Saturday 21 January 2017

'Sham' Syrian constitution vote wins 89.4pc approval

Published 27/02/2012 | 14:53

Young women with a placard reading 'No' stuck on their forehead at a demonstration against violence in Syria on February 26, 2012 in Madrid. Photo: Getty Images
Young women with a placard reading 'No' stuck on their forehead at a demonstration against violence in Syria on February 26, 2012 in Madrid. Photo: Getty Images
Syrian president Bashar Assad and his wife Asma talks to journalists yesterday
Syrian President Bashar al-Assad casts his ballot next to his wife Asma at a polling station during a referendum on the new constitution, in Damascus, Syria, yesterday. Photo: AP
A Syrian government worker empties a ballot box at the end of the voting day. Photo: Getty Images

OVER 89pc of Syrians approved a new constitution, proposed by President Bashar al-Assad, in a referendum on Sunday, state television said on Monday.

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The new constitution that could keep Mr Assad in power until 2028 was condemned by world leaders as a "sham".



"The referendum in Syria is nothing more than a farce," said Guido Westerwelle, the German foreign minister. "Sham votes cannot be a contribution to a resolution of the crisis. Assad must finally end the violence and clear the way for a political transition."



Turnout in the referendum was 57.4pc, state television said.



The European Union earlier on Monday agreed new sanctions against Syria, including a freeze on assets of the country’s central bank, but has pulled back from targeting crucial Syrian mineral exports and commercial flights.



A meeting of EU foreign ministers on Monday agreed other new “restrictive measures” including a ban on cargo flight into the EU, the blacklisting of seven people close to Mr Assad and restrictions on trade in gold and precious metals.



The move came as France's president Nicolas Sarkozy says that plans to evacuate two wounded foreign journalists from a besieged Syrian town are beginning to take shape.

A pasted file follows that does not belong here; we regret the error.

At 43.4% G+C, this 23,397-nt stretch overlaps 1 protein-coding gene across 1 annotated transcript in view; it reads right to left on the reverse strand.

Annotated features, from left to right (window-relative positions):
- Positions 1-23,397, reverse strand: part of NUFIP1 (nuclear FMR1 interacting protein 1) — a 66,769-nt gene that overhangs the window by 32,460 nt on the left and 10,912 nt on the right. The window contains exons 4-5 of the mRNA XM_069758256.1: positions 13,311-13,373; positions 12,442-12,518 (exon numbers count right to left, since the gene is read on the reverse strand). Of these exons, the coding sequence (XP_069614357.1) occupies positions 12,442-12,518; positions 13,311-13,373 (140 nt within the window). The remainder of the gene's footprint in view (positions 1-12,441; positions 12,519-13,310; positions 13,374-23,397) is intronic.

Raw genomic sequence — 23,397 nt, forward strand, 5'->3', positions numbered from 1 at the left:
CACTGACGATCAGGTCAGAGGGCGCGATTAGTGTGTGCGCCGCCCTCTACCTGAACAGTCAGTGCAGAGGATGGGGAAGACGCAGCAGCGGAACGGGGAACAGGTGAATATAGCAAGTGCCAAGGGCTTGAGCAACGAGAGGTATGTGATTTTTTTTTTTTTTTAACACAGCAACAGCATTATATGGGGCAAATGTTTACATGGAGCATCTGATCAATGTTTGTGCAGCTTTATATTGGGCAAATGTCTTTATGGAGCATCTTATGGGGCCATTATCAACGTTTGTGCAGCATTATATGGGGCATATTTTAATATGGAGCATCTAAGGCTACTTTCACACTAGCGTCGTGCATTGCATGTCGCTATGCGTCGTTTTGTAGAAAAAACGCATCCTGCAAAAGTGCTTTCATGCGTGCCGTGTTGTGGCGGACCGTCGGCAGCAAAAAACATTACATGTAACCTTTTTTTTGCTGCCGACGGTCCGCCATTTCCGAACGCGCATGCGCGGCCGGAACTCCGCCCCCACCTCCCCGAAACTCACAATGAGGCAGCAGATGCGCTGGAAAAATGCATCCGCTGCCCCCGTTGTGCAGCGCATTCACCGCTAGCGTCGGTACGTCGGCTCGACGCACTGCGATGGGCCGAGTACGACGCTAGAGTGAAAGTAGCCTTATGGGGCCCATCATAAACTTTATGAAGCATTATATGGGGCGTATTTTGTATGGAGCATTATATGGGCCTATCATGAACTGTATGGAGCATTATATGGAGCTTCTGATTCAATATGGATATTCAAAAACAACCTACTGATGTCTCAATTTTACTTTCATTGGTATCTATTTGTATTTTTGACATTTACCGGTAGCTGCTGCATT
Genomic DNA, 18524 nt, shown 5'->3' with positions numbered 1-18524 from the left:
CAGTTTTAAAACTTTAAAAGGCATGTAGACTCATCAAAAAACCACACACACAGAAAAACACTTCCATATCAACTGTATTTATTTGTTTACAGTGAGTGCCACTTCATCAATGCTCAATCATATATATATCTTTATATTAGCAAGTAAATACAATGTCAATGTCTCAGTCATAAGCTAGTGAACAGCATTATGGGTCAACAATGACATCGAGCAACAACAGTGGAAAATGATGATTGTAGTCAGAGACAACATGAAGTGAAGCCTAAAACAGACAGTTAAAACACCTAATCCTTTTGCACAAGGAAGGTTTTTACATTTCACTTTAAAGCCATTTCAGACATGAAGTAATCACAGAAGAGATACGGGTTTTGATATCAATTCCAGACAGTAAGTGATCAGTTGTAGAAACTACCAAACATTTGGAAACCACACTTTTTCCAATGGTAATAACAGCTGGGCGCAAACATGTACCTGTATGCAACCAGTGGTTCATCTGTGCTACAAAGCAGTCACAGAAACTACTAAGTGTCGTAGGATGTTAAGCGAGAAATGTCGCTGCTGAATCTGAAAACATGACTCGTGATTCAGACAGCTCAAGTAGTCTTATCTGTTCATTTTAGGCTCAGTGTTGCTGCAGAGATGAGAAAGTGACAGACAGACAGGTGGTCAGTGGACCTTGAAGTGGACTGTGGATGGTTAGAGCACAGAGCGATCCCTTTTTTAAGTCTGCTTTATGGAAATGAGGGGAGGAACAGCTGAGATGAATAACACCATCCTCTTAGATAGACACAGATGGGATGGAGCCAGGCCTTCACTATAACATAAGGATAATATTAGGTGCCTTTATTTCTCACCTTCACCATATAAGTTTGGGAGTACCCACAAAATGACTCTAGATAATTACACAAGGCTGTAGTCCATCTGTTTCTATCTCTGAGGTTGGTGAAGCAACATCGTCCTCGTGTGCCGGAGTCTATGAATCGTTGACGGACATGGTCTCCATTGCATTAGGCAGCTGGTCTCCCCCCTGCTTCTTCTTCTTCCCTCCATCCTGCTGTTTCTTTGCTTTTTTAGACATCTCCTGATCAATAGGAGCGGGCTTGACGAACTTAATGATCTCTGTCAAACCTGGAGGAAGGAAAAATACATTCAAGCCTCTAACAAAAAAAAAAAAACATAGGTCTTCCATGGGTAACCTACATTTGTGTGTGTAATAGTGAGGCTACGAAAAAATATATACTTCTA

Mr Sarkozy told French radio RTL on Monday that "we have the beginning of a solution" to evacuate Paul Conroy and Edith Bouvier, the British and French journalists trapped in Baba Amr neighborhood of the Syrian city of Homs.



The ban on Syrian cargo flights to the EU, has a loophole, if aircraft are carrying any passengers they will be given the all clear.



Britain and other countries had also urged a ban on phosphate imports from Syria, the country’s sixth largest exports industry with 40pc of trade accounted for by the EU.



But Greece which is one of the main buyers of Syrian phosphates in Europe, opposed the ban because it is facing a major slump and debt crisis.



Other countries, doing extensive business with Syria, argued against full sanctions against the Syrian central bank, fearing that the measures would halt all trade.



A proposal to ban commercial flights between Europe and Syria was dropped as it would complicate efforts to evacuate European citizens, such as the journalists caught up in Homs fighting.



The EU has already imposed oil and arms embargoes against Syria in response to a government suppression of dissent that has left more than 7,600 people dead, according to rights groups, since anti-regime protests erupted in March.



William Hague, the Foreign Secretary, called for more sanctions against Syria in the wake of continuing “appalling” violence.



The lack of a UN Security Council declaration has weakened international diplomatic efforts to end the violence, and Mr Hague warned Russia and China’s veto was seen as wrong “in the eyes of the world”.



He said new efforts to get a UN resolution would be taken up once morein New York later this week.



EU foreign ministers will also endorse Friday's Tunis statement calling on the Syrian leader to step down and urging the setting up of a UN peacekeeping force.



Mr Hague dismissed Sunday's Syrian "referendum" as of no relevance to international efforts to impose a "diplomatic and economic stranglehold on the Assad regime" to "choke off support for its campaign of terror".



But the Foreign Secretary is against arming the Syrian opposition.



On Monday, he welcomed the Arab League's support and its readiness to join peacekeeping efforts, but pointed out: "For that to work, there has to be a peace to keep."

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